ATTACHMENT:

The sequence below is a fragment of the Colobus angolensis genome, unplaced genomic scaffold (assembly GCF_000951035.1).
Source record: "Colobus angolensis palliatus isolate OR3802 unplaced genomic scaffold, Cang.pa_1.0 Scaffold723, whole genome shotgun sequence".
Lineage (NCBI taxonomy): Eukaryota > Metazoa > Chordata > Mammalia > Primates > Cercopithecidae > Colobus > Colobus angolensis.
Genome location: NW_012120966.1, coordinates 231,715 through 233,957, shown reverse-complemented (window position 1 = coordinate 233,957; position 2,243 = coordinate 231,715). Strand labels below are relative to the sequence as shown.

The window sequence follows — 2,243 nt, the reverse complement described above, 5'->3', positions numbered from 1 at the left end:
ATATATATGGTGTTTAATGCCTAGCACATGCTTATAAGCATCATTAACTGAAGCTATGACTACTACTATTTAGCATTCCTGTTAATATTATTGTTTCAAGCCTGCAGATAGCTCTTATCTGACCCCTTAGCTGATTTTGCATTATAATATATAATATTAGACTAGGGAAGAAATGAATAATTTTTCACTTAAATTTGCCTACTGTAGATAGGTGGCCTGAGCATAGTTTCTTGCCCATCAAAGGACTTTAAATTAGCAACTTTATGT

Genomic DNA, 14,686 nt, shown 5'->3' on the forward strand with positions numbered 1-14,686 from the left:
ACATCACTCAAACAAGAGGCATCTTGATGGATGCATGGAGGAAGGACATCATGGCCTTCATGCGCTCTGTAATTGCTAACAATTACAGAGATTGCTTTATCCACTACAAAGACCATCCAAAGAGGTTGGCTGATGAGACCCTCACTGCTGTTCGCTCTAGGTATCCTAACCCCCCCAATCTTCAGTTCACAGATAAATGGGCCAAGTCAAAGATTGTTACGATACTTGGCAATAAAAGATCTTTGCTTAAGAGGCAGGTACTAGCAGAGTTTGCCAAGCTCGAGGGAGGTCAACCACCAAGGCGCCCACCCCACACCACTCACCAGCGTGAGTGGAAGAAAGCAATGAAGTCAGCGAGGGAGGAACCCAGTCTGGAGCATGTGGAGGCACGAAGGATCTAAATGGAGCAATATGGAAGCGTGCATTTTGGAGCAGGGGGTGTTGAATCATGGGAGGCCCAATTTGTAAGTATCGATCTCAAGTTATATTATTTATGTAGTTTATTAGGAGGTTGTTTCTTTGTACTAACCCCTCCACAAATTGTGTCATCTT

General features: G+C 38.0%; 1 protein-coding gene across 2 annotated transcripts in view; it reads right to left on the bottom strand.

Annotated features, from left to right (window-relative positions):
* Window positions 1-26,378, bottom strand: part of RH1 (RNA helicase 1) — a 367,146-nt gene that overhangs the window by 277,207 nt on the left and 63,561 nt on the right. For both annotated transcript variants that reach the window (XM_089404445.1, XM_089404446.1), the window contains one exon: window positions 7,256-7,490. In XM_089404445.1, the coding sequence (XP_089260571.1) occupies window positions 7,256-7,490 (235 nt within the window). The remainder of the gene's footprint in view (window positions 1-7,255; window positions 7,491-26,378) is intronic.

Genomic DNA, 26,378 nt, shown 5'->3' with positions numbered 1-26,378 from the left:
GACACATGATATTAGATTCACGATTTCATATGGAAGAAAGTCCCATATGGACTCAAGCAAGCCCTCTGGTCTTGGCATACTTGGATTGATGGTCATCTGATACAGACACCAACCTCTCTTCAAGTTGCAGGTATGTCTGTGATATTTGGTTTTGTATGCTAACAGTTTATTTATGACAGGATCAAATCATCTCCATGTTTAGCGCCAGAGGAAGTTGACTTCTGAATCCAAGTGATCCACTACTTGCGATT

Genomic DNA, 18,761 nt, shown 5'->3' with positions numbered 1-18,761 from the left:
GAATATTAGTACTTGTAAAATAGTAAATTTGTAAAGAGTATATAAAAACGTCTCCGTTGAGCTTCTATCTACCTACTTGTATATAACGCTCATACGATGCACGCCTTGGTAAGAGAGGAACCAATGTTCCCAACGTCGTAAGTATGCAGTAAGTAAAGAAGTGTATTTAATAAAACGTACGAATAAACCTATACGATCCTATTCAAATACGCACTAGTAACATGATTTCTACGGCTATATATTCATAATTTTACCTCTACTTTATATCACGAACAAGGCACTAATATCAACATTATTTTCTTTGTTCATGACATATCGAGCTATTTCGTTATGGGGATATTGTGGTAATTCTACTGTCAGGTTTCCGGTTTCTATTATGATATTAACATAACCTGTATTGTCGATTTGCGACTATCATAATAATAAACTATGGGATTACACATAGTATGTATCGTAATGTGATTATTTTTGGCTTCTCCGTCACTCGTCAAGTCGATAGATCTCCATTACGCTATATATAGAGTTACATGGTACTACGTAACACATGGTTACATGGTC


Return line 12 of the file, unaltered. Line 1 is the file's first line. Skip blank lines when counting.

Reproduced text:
Genomic DNA, 26,378 nt, shown 5'->3' with positions numbered 1-26,378 from the left: